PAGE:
buoyancy

noun
buoy·​an·​cy | \ ˈbȯi-ən(t)-sē How to pronounce buoyancy (audio) , ˈbü-yən(t)- \

Definition of buoyancy

1a : the tendency of a body to float or to rise when submerged in a fluid testing an object's buoyancy
b chemistry : the power of a fluid to exert an upward force on a body placed in it the buoyancy of water also : the upward force exerted
2 : the ability to recover quickly from depression or discouragement : resilience his buoyancy of spirit
3 : the property of maintaining a satisfactorily high level (as of prices or economic activity) betting that the economy will maintain its buoyancy

Examples of buoyancy in a Sentence

the natural buoyancy of cork The swimmer is supported by the water's buoyancy. We hope that the economy will maintain its buoyancy.
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Recent Examples on the Web Its recent buoyancy arises from relatively robust GDP growth through early this year and its status as the world's reserve currency. Shawn Tully, Fortune, "The biggest economic threat facing the next administration: A weak dollar," 11 Oct. 2020 The song's sense of buoyancy and lift are head-smacking from its opening chords, and simply float higher and higher throughout the song's relentlessly chugging four-minute runtime. Andrew Unterberger, Billboard, "Forever No. 1: Van Halen's 'Jump'," 7 Oct. 2020 This personal flotation device (PFD) is sleeker than most while still providing enough buoyancy and insulation from the cold for even large German shepherds. Sal Vaglica, WSJ, "How to Bring Your Dog on Any Fall Adventure—From Hiking to a Hotel Stay," 2 Oct. 2020 The young female Hua Mulan (played by Liu Yifei) no longer moves with a cartoon’s fantastic fluid quickness or magical buoyancy but is a gravity-defying rule-breaking figure from China’s sixth-century folklore. Armond White, National Review, "Disney’s Mulan Virus," 9 Sep. 2020 Yes, there is an upward buoyancy force on the brick. Rhett Allain, Wired, "Let's Calculate How Many Balloons David Blaine Needed to Float," 9 Sep. 2020 The researchers created a model to explain how the effects of buoyancy are mirrored on the underside of the fluid. Edd Gent, Science | AAAS, "Watch levitating upside-down boats flip the law of buoyancy," 2 Sep. 2020 As research continues, Serra and his colleagues hope to factor in the effects of wind and buoyancy, thus increasing the predictions' accuracy. Scott Hershberger, Scientific American, "Algorithm Aids Search for Those Lost at Sea," 18 Aug. 2020 It is written in the most glorious prose, its beat and buoyancy delivered by Dominic Hoffman. Katherine A. Powers, Star Tribune, "Audiobooks: Three great audiobooks for your daily walk," 28 Aug. 2020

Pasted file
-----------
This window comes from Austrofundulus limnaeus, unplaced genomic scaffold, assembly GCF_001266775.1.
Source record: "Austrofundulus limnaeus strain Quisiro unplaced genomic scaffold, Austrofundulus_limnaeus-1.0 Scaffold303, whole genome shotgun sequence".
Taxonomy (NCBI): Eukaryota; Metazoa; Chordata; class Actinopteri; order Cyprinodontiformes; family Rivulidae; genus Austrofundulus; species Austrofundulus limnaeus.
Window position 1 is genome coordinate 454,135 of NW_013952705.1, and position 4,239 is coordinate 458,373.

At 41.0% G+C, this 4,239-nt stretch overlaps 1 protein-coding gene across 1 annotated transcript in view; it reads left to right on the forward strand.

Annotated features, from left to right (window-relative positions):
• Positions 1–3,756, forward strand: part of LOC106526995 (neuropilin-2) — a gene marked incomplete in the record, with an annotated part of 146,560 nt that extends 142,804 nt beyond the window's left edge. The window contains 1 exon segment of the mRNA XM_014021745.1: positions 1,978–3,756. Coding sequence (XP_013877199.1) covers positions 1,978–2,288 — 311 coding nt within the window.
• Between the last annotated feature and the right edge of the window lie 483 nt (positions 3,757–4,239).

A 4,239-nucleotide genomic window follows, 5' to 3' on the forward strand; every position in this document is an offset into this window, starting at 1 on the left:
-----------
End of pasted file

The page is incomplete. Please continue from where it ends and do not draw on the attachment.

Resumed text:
These example sentences are selected automatically from various online news sources to reflect current usage of the word 'buoyancy.' Views expressed in the examples do not represent the opinion of Merriam-Webster or its editors. Send us feedback.

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First Known Use of buoyancy

1713, in the meaning defined at sense 1a

History and Etymology for buoyancy

see buoy entry 1

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Time Traveler for buoyancy

Time Traveler

The first known use of buoyancy was in 1713

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Statistics for buoyancy

Last Updated

18 Oct 2020

Cite this Entry

“Buoyancy.” Merriam-Webster.com Dictionary, Merriam-Webster, https://www.merriam-webster.com/dictionary/buoyancy. Accessed 25 Oct. 2020.

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More Definitions for buoyancy

buoyancy

noun
How to pronounce buoyancy (audio)

English Language Learners Definition of buoyancy

: the ability of an object to float in water or air
: the power of a liquid to make someone or something float
: the ability of someone or something to continue to be happy, strong, etc., through difficult times

buoyancy

noun
buoy·​an·​cy | \ ˈbȯi-ən-sē How to pronounce buoyancy (audio) , ˈbü-yən- \

Kids Definition of buoyancy

1 : the power of rising and floating (as on water or in air) Cork has buoyancy in water.
2 : the power of a liquid to hold up a floating body Seawater has buoyancy.

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Comments on buoyancy

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